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Lehman v. Astrue

January 3, 2008


The opinion of the court was delivered by: Leon Jordan United States District Judge


This is an action for judicial review, pursuant to 42 U.S.C. § 405(g), of defendant Commissioner's final decision denying plaintiff's claim for disability insurance benefits under Title II of the Social Security Act. For the reasons provided herein, defendant's motion for summary judgment [doc. 14] will be granted, and plaintiff's motion for summary judgment [doc. 11] will be denied. The final decision of the Commissioner will be affirmed.*fn1

I. Procedural History

Plaintiff applied for benefits in November 2002, claiming to be disabled by constant pain which prevents her from "walk[ing] or sit[ting] or stand[ing] very long . . .[,] lift[ing] anything . . . [or] walk[ing] without crutches." [Tr. 58, 67]. She alleged a disability onset date of May 27, 2000, secondary to an on-the-job fall. [Tr. 58, 81]. Plaintiff's claim was denied initially and on reconsideration. She then requested a hearing, which took place before an Administrative Law Judge ("ALJ") on June 15 and November 18, 2004.

In November 2004, the ALJ issued a decision denying benefits. He concluded that plaintiff suffers from sacroiliac pain, borderline intellect, and right piriformis syndrome, but that these conditions did not meet or equal any impairment listed by the Commissioner. [Tr. 22, 28]. The ALJ found plaintiff's allegations to be "not totally credible." [Tr. 31]. Citing vocational expert testimony, the ALJ concluded that plaintiff retained the residual functional capacity ("RFC") to perform a significant number of sedentary jobs existing in the regional and national economies. [Tr. 30-31]. Plaintiff was accordingly deemed ineligible for benefits.

Plaintiff then sought review from the Commissioner's Appeals Council. Review was denied on December 14, 2006. [Tr. 2, 8]. The ALJ's ruling therefore became the Commissioner's final decision. See 20 C.F.R. § 404.981. Through her timely complaint, plaintiff has properly brought her case before this court. See 42 U.S.C. § 405(g).

II. Background

Plaintiff was born in 1971. [Tr. 58]. She has an eleventh grade education and a GED. [Tr. 472]. Her previous employment is as a nursing assistant, clothing sorter, and fast food worker. [Tr. 68].

Plaintiff stands less than five feet tall and weighs as much as 216 pounds. [Tr. 340, 399]. She is reportedly able to do only minimal shopping, driving, and housework. [Tr. 82, 92-94, 99]. Plaintiff states that she cannot ambulate without canes, crutches, or a walker due to extreme pain and the likelihood of falling. [Tr. 470]. She further contends that her "shoulders and arms and hands are not very good from using my crutches for so long[.]" [Tr. 47]. She uses her computer an hour or two per day, and she crochets. [Tr. 259, 379].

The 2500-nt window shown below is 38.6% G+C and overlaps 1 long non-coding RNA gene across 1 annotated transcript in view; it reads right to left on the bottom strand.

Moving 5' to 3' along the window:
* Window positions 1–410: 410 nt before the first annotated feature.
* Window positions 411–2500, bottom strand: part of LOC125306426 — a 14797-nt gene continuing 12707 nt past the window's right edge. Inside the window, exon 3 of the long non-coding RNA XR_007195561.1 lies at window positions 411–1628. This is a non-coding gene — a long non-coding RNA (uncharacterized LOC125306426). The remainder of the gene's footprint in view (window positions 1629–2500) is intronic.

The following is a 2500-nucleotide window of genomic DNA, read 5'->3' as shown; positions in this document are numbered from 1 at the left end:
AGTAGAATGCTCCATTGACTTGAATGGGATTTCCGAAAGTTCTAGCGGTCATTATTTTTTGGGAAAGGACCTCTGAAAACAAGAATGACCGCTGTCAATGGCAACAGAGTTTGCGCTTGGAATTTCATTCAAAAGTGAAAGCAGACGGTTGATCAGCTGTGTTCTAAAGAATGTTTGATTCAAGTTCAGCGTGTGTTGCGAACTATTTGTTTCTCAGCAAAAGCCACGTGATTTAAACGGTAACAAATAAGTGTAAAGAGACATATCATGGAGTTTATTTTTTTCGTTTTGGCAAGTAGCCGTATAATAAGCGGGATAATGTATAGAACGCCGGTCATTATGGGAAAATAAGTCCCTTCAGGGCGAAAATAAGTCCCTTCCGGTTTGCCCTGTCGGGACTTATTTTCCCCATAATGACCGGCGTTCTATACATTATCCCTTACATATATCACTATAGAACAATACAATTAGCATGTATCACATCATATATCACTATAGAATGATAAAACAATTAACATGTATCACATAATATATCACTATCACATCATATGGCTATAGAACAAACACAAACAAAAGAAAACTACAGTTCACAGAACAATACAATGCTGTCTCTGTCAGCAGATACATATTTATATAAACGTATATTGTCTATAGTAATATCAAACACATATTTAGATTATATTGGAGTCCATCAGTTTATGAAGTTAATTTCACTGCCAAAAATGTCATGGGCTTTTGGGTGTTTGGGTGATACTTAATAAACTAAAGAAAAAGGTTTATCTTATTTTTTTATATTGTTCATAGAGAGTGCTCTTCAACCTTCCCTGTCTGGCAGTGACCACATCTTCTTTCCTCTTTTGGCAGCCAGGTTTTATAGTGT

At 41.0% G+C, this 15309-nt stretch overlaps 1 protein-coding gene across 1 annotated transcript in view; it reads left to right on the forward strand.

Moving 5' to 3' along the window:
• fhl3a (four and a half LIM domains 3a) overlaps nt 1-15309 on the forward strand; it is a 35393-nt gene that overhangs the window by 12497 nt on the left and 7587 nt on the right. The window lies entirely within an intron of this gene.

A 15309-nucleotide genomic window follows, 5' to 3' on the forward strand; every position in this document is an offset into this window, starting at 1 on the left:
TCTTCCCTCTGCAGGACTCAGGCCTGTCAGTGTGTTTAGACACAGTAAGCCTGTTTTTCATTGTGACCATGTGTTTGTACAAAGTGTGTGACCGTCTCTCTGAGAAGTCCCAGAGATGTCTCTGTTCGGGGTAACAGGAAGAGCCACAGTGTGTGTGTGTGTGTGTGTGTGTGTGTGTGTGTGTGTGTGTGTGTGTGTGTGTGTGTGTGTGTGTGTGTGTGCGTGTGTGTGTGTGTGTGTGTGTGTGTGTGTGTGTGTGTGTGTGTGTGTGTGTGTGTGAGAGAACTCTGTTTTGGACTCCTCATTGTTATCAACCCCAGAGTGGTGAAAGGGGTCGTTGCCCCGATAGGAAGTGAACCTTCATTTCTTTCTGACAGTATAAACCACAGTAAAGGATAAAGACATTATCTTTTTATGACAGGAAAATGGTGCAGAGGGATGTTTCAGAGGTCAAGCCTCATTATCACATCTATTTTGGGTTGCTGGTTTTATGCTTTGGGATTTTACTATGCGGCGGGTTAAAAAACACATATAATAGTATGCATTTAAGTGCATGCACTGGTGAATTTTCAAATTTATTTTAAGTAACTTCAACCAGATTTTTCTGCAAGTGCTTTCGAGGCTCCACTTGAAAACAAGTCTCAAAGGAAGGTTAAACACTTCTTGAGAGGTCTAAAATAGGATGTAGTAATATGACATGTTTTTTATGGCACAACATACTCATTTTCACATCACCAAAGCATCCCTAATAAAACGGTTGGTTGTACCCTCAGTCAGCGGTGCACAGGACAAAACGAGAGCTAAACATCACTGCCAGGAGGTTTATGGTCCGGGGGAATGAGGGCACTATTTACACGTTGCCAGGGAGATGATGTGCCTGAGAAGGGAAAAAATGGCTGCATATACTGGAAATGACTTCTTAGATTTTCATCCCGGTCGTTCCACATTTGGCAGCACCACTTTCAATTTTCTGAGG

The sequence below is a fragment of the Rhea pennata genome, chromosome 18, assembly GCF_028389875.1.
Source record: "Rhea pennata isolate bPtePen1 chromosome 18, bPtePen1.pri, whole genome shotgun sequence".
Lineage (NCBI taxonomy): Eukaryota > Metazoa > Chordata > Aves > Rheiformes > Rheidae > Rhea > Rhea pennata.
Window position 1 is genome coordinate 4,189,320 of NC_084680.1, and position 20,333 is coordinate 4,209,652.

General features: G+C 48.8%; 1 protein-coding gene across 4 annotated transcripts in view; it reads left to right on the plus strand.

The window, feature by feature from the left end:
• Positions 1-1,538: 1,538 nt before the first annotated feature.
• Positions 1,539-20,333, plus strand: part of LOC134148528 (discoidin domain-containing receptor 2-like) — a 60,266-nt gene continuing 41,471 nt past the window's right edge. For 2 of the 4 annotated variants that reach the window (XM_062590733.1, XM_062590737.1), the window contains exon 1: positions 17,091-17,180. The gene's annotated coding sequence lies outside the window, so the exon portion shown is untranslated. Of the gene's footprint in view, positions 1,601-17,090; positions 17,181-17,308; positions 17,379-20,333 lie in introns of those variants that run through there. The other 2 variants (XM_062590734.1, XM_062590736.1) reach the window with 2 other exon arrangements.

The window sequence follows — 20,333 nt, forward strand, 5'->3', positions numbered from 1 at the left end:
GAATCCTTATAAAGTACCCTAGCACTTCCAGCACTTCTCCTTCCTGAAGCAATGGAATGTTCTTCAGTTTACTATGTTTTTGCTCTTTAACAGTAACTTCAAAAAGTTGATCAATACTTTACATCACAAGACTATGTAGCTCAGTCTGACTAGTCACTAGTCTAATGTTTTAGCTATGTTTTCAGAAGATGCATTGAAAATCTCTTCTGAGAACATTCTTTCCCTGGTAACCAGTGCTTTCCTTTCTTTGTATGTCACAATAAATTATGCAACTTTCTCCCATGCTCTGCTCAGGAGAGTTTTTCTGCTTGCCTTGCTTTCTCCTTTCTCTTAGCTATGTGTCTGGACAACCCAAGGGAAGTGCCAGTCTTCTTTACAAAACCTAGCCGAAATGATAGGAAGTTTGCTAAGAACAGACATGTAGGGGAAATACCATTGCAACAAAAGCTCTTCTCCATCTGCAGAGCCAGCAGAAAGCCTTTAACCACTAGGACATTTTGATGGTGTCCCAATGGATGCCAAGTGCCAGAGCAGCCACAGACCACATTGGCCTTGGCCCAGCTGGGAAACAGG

III. Relevant Medical Evidence

A. Physical

Plaintiff was treated by Dr. David Kern on June 1, 2000. Plaintiff reported a May 27 on-the-job fall in which "she fell off a stair onto an adjacent radiator. She landed on her left buttock and immediately felt a pain in the local area." [Tr. 129]. Dr. Kern noted that "[w]ith great effort she made her way onto the examination table by climbing onto her stomach and then rolling over onto her side." [Tr. 129]. Dr. Kern conducted a partial examination which was largely unremarkable. He was unable to complete the examination because when he tried to touch plaintiff on her buttocks or thighs, "she almost jumped off the table. . . . The patient's response seemed rather exaggerated." [Tr. 129]. Dr. Kern diagnosed an acute contusion of the left buttock along with possible sciatic nerve trauma. He prescribed physical therapy. [Tr. 130]. At her initial therapy appointment, she was described as possibly "a bit hyper sensitive to her pain[.]" [Tr. 233].

Plaintiff returned to Dr. Kern's office, on crutches, one week later. [Tr. 126]. Examination showed tenderness to touch in the buttocks and hypersensitivity in the medial calf. [Tr. 126]. Dr. Kern opined, "For now, she will remain out of work. Her need to use crutches and inability to sit would make light duty essentially impossible." [Tr. 127]. The previous two days, however, her physical therapist described her as "much improved" and he saw "nothing clinically wrong." [Tr. 231]. The following week, the therapist wrote that plaintiff was improved "but still has a long way to go." [Tr. 227]. Shortly thereafter, plaintiff reported an exacerbation of pain secondary to taking her children to the beach. [Tr. 225].

On June 21, 2000, the physical therapist expressed his agreement with the purported assessment of Dr. Robert Furman that plaintiff was suffering from piriformis syndrome. [Tr. 223].*fn2 Plaintiff returned to Dr. Kern on June 22, 2000. He wrote, "She will remain out of work at this time" based on plaintiff's report that Dr. Furman "has recommended that she remain out of work for 2 weeks." [Tr. 125].*fn3